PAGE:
8:52 PM MST
I’m completely lost.
After several hours wandering the never-ending depths of this untamed forest alone, I’ve finally admitted it to myself; just in time for the sun to set and leave me in twilight darkness with nothing but a wristwatch and a wallet.
How did it get this way, you ask? A combination of events, actually. You could pinpoint it to the moment five years ago, my thirteenth birthday, when I received my first set of mountain climbing gear for Christmas from my brother Daxton. Or, you could argue it all started to go wrong when last week Dax suggested we climb three summits over spring break; the infamous Three Sisters. Perhaps things went south when my brother – six years my senior – took our GPS, LifeStraw, food and bear spray, then simultaneously disappeared from camp after telling me he’d be back with some water.
Here’s the reality of the situation. I’m in the remote wilderness of the Canadian Rockies. Just on the other side of these peaks lay civilization, but there’s no way – without all of my gear and my brother’s instruction – that I can even attempt to climb back over the other way.
A few hours ago I took it upon myself to wander the area in search of the nearest water source in an effort to find Dax. However, this decision seems to have been the biggest mistake of all since he’s nowhere to be found and I don’t think I’ll make my way back to the area he left me.
I shout his name into the darkening sky above the treetops, but the only answer I get is a light wind rustling the leaves around me ominously. I shiver and try not to panic as the weight of doom settles in my stomach. The bad news is, by the time anyone notices Dax and I are missing it will be far too late. I’ve watched a lot of Survivor Man, so I know even if I eat ants and drink my own piss – I’ll be done for in a few days’ time.
With our SPOT GPS, it could all be avoided. One press of the button, a distress signal would be sent by satellite, and help would be on the way. But Dax has it, and we’re not expected back for a few days; my parents won’t even wonder what’s taking us so long until at least a day after that…
I’ve never felt anything like this before in my eighteen years of life; this horrible, nauseating fear of the darkness – the unknown. My brain is spinning so fast I can’t even formulate a plan to survive, and my voice is getting hoarse from uselessly calling my brother’s name over and over. My throat tightens and constricts with terror; a stinging urge to cry pricking behind my eyes.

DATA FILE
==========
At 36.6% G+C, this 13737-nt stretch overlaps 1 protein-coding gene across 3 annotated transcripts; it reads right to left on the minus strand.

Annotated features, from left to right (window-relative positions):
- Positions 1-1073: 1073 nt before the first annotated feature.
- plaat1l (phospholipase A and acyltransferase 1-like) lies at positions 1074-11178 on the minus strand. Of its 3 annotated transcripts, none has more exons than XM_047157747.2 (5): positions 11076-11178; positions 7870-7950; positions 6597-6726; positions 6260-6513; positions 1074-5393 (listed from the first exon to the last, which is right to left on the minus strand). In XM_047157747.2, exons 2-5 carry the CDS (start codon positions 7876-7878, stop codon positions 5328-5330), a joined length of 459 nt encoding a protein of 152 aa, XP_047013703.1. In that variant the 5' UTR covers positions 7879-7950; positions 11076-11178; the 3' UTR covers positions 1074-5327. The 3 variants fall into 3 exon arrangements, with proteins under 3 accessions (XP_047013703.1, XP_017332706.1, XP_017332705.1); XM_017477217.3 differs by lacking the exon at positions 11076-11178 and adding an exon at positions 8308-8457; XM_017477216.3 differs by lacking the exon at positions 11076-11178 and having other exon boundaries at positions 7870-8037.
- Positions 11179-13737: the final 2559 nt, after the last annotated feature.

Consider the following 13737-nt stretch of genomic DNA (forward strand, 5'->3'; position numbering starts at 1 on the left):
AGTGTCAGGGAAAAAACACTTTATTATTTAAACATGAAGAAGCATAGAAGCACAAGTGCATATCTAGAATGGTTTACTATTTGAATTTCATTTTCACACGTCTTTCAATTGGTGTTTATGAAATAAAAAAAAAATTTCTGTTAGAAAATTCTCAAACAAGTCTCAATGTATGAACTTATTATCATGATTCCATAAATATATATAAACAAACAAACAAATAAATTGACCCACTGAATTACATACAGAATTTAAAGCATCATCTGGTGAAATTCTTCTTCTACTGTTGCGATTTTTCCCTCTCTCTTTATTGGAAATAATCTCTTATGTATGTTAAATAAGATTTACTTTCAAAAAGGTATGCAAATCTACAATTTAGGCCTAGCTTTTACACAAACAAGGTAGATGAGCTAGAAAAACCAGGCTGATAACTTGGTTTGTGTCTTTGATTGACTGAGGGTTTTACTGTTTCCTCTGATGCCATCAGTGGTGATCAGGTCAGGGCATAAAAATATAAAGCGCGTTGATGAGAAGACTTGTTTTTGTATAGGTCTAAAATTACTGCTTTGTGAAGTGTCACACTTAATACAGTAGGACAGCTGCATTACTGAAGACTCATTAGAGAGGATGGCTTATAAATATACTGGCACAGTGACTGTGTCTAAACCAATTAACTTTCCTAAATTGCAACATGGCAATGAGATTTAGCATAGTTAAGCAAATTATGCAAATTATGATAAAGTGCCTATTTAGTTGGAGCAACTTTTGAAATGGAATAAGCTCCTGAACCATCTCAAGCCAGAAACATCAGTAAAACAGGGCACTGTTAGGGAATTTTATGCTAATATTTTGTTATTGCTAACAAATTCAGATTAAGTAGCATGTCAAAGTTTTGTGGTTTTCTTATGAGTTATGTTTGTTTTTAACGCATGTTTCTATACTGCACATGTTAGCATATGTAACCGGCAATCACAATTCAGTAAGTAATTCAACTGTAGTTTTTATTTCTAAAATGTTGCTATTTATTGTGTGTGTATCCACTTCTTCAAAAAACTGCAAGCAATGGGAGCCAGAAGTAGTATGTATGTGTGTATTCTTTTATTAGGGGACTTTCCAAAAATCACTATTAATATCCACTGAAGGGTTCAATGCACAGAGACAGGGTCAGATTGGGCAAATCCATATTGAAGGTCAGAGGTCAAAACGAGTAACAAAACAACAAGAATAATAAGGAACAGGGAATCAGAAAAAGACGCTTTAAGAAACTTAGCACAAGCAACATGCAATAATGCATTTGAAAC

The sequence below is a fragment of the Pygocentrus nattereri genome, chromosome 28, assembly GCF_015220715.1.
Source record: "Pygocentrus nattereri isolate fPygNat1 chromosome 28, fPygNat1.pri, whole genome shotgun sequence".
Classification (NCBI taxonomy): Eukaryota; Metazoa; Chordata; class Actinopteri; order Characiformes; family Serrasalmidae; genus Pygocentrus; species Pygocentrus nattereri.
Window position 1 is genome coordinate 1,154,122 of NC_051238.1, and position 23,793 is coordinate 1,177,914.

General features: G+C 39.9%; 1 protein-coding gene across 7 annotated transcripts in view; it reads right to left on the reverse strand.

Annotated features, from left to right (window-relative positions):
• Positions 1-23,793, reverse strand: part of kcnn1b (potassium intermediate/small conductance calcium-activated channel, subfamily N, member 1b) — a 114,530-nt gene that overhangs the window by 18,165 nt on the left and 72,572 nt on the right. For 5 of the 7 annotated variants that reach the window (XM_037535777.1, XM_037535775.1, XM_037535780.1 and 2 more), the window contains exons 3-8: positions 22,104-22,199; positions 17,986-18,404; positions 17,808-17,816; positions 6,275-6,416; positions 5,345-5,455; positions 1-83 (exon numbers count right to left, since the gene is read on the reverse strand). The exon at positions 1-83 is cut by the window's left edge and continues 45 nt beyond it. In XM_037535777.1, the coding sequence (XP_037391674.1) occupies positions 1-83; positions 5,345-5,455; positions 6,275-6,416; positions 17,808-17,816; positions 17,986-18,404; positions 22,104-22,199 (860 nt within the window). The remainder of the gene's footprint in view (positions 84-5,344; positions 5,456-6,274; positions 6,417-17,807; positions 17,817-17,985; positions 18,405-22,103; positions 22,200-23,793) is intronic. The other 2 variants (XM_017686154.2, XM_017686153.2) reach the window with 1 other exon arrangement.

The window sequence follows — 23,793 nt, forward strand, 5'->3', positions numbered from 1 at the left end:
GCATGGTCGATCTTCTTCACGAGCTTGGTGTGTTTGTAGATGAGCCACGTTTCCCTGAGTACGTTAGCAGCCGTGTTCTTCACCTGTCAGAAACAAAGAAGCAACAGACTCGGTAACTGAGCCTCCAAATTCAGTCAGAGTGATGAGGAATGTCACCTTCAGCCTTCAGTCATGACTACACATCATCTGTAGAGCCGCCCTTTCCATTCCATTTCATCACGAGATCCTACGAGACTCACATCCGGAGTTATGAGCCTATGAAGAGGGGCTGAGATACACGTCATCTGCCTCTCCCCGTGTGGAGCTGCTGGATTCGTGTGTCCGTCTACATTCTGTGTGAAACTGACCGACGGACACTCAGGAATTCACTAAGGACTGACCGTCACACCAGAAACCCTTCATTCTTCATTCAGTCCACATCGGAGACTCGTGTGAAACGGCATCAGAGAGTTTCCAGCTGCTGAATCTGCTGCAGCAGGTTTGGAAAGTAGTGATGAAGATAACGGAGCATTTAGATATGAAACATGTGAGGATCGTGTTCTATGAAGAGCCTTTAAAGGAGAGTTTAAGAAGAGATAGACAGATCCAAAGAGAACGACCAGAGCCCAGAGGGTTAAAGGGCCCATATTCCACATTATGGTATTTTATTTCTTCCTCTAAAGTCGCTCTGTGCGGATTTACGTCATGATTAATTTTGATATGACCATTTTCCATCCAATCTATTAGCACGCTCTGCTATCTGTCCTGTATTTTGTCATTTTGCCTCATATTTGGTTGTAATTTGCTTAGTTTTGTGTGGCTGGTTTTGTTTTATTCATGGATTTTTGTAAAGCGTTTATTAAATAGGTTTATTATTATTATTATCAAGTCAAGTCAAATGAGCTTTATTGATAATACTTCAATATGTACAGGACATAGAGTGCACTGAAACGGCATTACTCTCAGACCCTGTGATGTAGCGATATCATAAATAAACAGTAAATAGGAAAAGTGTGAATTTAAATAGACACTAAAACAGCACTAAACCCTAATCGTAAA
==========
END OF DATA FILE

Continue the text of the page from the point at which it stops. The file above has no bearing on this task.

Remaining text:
10:34 PM MST
A chill has spread through my body. I begin to regret a lot of things and fear that my brother has been eaten by a pack of wolves.
I’ve made a huge mistake.
Step after step, I shuffle blindly, until I collapse to my knees from exhaustion and swallow a sob. I know I shouldn’t let the hopeless thoughts take over, but they’re impossible to stop as one after the other they enter my mind.
I’ll never see my parents again.
I’ll never see Dax again.
I’ll never go to University, get married, and have kids.
I’ll fucking die out here in this dense forest.
These swirling disbeliefs have my complete and utter attention. I don’t immediately notice my surroundings until an unfamiliar noise rips through the air directly in front of me.
I spare a tentative glance across from where I sit – eyes narrowing to focus in the dark. The branches of a large mountain pine are moving, and there is another foreign sound – like a grunt mixed with the clicking of a tongue. Before I can really allow myself to panic, my skin erupts in goosebumps and makes me shiver with dread. Instinct tells me whatever it is on the other side of that tree is looking at me like I’m supper.
Without another moment to spare, I pull myself to exhausted feet and begin a tortuous sprint in the other direction. The animal is quick to the chase. Twigs and fallen leaves crunch underneath the almost galloping movements as it follows me through a densely packed forest. I shout and scream – harder than before when I called for Dax – disappointed by the reach of my voice. With the trees in the way, there is barely an echo. My pleas are dead before they even reach the treetops, yet still I can’t help but try. I call out for Dax as I take a tight left and try to lose the beast, but it’s no use – it’s hungry and I’m just helping to work up its appetite.
Finally, my inherited clumsiness dooms me for good. I trip on a rather large root protruding from the ground and stumble spectacularly down a hill. My jaw hits against a rock and I can barely bring my arms up to protect my face as I get tossed around by Mother Nature. When I settle at the bottom of a small hill, I try to get back up to my feet – only to find that the damage was worse than I thought and there is a large gash down the left side of my leg.